Koode. A film that welcomes back one of the most cerebral Indian filmmakers of our times – Anjali Menon – from a brief hiatus. Cerebral in her approach as a director rather than her thought process as a writer, Anjali’s stories are simple, sensitive and filled with tender moments. What sets her apart as a maker, however, is that innate ability to hit the brakes, at the right time. She is one director who does not let her suicidal leading lady embrace her man the moment he averts her from taking a drastic step. Neither does she allow a remorseful lover burst into copious tears as he reveals what he believes was a mistake. This mellowness in processing what they famously call melodrama is what Anjali Menon’s cinema keeps you glued, despite an absence of a good dose of populist ingredients.
Adapted from a story by Sachin Kundalkar, Anjali’s Koode is a film that chronicles the need for closures – individual, familial and societal. It also talks about the sentiment called longing, the desire for company and uncultivated relationships. Joshua is 15-years old when he packs his bags to the Middle East. The purpose of this movie is to serve his family and, more so, to bring up his ailing new-born younger sister, Jenny. The scene where the naïve and hesitant Joshua bids goodbye to his unassuming parents is heartbreaking for more than one reason. Trust Anjali in not milking overt sentimentality out of this prospect. All we get to see is how Joshua’s mind being gradually designed or skewed with respect to certain individual experiences he might have endured.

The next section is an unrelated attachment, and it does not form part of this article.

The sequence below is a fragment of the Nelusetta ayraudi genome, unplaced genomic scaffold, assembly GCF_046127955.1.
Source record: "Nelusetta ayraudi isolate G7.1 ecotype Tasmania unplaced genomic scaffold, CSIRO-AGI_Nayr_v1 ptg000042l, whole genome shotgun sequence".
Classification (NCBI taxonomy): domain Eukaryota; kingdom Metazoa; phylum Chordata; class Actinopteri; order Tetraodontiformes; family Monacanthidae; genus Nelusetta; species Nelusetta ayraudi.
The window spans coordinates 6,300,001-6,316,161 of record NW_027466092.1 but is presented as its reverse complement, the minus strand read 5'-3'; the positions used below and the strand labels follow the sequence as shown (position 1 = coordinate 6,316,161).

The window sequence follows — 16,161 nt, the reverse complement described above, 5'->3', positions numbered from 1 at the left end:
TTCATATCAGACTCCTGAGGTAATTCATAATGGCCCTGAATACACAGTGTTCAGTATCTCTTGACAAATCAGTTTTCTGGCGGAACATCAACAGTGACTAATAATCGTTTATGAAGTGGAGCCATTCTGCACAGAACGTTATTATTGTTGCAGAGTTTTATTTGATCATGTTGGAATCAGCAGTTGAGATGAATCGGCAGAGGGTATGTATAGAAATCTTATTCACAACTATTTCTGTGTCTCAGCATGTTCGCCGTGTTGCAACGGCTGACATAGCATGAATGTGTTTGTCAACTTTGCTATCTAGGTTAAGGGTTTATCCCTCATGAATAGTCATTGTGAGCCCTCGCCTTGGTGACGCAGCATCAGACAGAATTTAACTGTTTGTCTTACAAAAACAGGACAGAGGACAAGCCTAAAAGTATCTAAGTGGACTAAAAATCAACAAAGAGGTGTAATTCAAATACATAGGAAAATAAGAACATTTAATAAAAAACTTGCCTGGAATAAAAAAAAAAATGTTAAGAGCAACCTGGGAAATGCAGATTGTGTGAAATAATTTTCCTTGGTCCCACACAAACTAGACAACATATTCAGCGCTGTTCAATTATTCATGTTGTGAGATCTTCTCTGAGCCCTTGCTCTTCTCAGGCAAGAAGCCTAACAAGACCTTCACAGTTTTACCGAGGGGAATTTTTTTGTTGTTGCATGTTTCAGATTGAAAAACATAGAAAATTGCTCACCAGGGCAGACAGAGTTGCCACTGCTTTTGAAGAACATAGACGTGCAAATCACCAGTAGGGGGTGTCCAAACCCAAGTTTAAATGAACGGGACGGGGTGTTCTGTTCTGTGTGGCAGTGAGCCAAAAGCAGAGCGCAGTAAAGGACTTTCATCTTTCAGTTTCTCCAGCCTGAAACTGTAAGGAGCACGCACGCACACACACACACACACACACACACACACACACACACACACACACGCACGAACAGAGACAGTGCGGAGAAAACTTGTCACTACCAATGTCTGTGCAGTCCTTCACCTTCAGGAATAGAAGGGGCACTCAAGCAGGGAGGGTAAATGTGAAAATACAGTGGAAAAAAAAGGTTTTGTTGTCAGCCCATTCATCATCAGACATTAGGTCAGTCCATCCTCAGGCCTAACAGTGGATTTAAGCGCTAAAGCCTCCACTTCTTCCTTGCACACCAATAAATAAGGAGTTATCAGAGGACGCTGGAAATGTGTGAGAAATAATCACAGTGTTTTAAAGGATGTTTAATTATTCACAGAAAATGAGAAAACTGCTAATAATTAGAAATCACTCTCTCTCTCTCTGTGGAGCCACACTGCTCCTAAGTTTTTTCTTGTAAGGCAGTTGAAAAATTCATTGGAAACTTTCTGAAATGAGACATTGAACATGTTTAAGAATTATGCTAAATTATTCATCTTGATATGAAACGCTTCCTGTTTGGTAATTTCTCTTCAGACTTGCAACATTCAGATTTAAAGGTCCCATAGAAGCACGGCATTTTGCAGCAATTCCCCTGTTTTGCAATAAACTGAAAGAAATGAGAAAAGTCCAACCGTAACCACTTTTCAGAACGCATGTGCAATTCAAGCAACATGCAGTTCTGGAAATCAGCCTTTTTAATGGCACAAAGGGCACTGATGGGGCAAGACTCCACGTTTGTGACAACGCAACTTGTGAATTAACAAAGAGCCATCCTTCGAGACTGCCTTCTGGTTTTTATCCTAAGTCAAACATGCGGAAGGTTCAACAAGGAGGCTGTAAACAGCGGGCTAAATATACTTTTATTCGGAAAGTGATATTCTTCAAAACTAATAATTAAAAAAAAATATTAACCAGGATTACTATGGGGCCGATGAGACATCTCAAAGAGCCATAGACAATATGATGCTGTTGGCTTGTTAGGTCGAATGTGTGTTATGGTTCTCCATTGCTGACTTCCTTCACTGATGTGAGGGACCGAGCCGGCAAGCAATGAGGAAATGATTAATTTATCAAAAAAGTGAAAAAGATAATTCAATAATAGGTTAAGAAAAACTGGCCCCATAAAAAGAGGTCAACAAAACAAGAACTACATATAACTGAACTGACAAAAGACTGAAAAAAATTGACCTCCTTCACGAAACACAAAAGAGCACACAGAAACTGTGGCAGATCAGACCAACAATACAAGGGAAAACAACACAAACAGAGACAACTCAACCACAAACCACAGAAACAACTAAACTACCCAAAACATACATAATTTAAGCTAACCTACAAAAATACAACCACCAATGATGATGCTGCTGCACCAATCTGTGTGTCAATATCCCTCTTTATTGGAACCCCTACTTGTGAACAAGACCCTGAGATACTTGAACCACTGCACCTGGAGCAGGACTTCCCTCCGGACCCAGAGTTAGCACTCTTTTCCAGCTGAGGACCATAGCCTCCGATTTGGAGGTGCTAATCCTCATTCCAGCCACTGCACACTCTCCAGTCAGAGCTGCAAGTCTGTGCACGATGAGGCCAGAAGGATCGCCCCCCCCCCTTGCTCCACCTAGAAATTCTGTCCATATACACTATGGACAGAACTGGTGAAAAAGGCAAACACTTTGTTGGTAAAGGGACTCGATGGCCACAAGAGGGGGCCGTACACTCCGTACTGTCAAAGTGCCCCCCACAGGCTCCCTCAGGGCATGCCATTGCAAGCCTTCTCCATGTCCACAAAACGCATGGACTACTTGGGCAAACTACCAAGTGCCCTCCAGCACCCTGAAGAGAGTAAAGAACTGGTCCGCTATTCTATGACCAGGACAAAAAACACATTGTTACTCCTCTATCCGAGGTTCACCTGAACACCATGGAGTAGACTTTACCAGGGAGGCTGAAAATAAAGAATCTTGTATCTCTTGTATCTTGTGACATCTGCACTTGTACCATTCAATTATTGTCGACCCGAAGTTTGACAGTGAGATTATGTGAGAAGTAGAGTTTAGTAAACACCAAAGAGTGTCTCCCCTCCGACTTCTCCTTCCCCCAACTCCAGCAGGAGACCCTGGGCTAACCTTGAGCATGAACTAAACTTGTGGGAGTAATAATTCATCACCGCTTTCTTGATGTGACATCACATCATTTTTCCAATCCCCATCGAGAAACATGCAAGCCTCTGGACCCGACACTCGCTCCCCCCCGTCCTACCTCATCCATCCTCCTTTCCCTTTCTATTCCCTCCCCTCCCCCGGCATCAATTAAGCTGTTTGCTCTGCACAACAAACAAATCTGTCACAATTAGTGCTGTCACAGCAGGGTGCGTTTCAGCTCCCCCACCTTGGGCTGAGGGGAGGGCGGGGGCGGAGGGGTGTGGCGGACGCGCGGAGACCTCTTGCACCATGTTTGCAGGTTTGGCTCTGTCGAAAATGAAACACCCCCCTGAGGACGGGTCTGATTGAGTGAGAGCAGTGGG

As the film kick-starts, we observe Joshua as a factory labourer, sweeping away dirt with the nonchalance of a child playing in the mud. He is used to this extraneous dirt covering his body. We also see him cleanse himself under the shower. The impassive expression that he perennially carries is probably an implication that a lot must have happened to him, crippling his days of teenage and youth. As a matter of fact, Anjali gives us only those accounts of Joshua’s life that he himself is fond of or rather wants to breed within. His last fond memory is about playing football with Sophie (Parvathy, displaying yet another remarkable facet of hers) under the tutelage of coach Anwar (Atul Kulkarni). The football chapter might seem trivial if we look at Koode from a distance. Then again, that is one of the many areas where Joshua desires a closure. An incomplete dream, a compassionate teacher and possibly an unfinished love story – all of which get nipped off the bud by the ways of fate.
At one point in the film, Joshua’s sister Jenny (Nazriya Nazim Fahadh) states how the things that we do can easily have a two-way bifurcation – we do them either as a duty or for pure love. Were Joshua’s actions purely out of love? This is one question that leaves us perplexed. Quite early in the film, Koode establishes how Joshua shared a deep, intrinsic connection with Jenny. When the news of her illness breaks out, Joshua is, perhaps, more affected than his parents. Still, did he stand a chance to refuse the opportunity to go abroad for the family’s stability? No, I believe. To answer Jenny’s question, even though Joshua stays put to his job and rarely came home for vacations, his deep love for Jenny remains intact. He holds resentment towards his parents (Ranjith and Mala Parvathi) for certain possible unpleasant turns that made way to his numb, indifferent self – which again is a chapter that severely calls for a closure. We also witness the helplessness of Sophie’s father (Devan) who quietly hands her a book, easily hinting his state of mind.